Gauri is suitably grateful, and Shankar is now so smitten that he decides to stay in the village instead of heading off to the city. He discovers that Gauri is the daughter of the new security guard at the temple, retired army officer Vikram Singh (Raj Mehra). This goes a long way towards mitigating his resistance to anything having to do with the temple, and he tells Tota that they can begin work as palanquin bearers. Of course it becomes his habit to run off and romance Gauri once they get their passengers to the top.
When Vikram Singh finds out about his daughter’s romance, he forbids her to see him again since Shankar is a poor man and it will reflect badly on their own status.
Meanwhile, the prostitute Rupa is pursuing Shankar with all the wiles she possesses—but he wants nothing to do with her and dimisses her scornfully, which incenses her.
One day a stranger (Ramesh Deo) comes to town and visits the temple, then asks Tota and Shankar where he can spend the evening having some fun (this dichotomy between saint and sinner is one of the film’s main themes). At Rupa’s kotha, the stranger gets into an altercation with Pratap Singh which ends in Pratap Singh killing him. Champabai witnesses the whole thing and takes the opportunity to extort money for her silence from Pratap Singh.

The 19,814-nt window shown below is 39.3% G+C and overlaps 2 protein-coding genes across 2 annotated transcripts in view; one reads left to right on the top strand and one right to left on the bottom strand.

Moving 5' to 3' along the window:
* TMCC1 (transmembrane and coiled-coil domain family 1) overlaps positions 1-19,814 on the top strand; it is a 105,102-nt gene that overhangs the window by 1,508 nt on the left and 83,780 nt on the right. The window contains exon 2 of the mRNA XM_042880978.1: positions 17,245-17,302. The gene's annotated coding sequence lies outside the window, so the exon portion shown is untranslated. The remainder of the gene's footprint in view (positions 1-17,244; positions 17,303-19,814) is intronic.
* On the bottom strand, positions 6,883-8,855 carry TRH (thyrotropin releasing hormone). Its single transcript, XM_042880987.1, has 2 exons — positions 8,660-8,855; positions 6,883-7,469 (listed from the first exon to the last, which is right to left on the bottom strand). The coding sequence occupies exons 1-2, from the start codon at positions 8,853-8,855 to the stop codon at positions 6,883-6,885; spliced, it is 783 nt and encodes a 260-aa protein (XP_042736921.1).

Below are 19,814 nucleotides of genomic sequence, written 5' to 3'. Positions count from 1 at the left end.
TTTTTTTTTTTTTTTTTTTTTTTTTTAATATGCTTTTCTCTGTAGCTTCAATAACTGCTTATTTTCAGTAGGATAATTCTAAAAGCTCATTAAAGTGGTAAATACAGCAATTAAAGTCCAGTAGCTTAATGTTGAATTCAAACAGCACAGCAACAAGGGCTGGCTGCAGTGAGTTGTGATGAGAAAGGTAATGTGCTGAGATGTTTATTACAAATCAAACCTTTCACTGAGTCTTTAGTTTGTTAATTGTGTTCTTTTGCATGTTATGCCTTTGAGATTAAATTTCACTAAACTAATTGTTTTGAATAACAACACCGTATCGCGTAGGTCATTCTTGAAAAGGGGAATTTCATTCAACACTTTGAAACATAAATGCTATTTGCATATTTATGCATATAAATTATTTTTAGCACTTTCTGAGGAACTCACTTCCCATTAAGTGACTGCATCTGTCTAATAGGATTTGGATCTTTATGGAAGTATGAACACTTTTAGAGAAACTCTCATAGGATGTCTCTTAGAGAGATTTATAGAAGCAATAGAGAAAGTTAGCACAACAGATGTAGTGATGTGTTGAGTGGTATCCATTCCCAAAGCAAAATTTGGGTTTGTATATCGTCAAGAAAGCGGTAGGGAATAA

How I love Manorama’s face!
Seeing his daughter’s distress at being separated from Shankar, Vikram Singh goes to see Dr. Anand, who tells him what a fine man Shankar is despite his poverty. Vikram Singh relents, and Shankar and Gauri are engaged. But alas! at the engagement ceremony, Vikram Singh insists that they all go to Lord Jagdishwar’s temple to seal it with a puja. Shankar refuses to go, and a furious Vikram Singh breaks the engagement.
Poor Gauri! She is initially angry that Shankar won’t just give in for her sake, but he persuades her that his principles are essential to him and he cannot betray them. He tells her to forget him, but she’s got more faith in their love than that: atheism, she says, is a disease—a disease that her love can cure.
This makes me both giggle and roll my eyes at the same time. Next, Shankar convinces all the palanquin bearers to form a union and work together to increase their wages. Around the same time the police arrive looking for the stranger who has disappeared, and Dr. Anand reports Nahar Singh to the government for embezzling money meant for the temple and stealing the farmers’ lands.
Of course Nahar Singh and Pratap Singh are not going to get caught easily! And Shankar has earned their enmity by having the temerity to organize the village men against them. Dancer Rupa is pretty mad at him too. What will happen to Shankar? Will Gauri’s love “save” him from eternal hellfire? Watch Hira Aur Patthar to find out, especially if you are a Shashi or Shabana fan. The music is lovely (Kalyanji Anandji) and the people so pretty.
And as I said earlier—the first half of the film puts up some good arguments about the true nature of integrity and religion. If only it had been willing to rest on the strength of that conviction! Shankar is a good and honest man despite his atheism, whereas the moneylenders in the temple (how very Christian of them!)—despite their outward show of piety—are evil and greedy people.
To which I can only say: amen.